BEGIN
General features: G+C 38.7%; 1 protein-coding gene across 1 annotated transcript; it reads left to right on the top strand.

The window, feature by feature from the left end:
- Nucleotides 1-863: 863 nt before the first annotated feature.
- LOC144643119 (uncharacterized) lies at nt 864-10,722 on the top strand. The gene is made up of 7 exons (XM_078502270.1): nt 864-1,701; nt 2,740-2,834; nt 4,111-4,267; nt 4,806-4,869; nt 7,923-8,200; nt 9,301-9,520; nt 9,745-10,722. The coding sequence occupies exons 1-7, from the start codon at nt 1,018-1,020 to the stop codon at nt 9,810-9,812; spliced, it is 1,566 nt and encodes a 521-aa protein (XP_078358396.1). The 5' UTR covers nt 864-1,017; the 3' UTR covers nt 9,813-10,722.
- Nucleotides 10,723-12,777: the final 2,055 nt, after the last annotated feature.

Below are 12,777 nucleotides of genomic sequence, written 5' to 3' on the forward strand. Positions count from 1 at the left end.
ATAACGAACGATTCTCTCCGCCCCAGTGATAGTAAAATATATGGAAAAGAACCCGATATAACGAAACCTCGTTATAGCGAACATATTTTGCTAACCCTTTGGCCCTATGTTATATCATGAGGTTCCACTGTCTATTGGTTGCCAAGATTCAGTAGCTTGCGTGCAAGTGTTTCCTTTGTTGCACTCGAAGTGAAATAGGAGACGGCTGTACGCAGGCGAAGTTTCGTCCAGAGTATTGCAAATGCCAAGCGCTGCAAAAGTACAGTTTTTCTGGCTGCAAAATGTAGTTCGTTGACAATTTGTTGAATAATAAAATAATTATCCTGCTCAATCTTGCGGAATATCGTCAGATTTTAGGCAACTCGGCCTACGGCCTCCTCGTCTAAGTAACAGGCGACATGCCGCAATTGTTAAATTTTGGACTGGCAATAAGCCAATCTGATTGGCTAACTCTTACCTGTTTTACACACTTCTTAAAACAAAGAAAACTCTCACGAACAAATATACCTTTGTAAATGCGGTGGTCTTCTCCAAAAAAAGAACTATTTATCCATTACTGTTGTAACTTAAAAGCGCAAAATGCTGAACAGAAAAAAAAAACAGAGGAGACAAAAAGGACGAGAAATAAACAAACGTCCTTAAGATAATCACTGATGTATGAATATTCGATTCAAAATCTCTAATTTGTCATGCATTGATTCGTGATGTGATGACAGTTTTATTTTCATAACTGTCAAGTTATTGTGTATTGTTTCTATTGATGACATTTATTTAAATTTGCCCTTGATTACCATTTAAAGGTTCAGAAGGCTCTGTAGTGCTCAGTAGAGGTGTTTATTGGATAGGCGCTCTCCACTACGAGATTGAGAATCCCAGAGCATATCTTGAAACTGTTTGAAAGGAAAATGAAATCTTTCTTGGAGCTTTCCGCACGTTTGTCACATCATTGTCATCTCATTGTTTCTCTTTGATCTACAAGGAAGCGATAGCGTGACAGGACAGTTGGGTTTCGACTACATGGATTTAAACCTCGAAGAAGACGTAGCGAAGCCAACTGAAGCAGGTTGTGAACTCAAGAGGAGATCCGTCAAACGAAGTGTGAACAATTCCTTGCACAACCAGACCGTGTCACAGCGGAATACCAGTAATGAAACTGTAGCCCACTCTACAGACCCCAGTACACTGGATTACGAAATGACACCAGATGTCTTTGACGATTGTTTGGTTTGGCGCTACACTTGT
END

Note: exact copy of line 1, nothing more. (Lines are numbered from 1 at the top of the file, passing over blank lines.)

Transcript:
General features: G+C 38.7%; 1 protein-coding gene across 1 annotated transcript; it reads left to right on the top strand.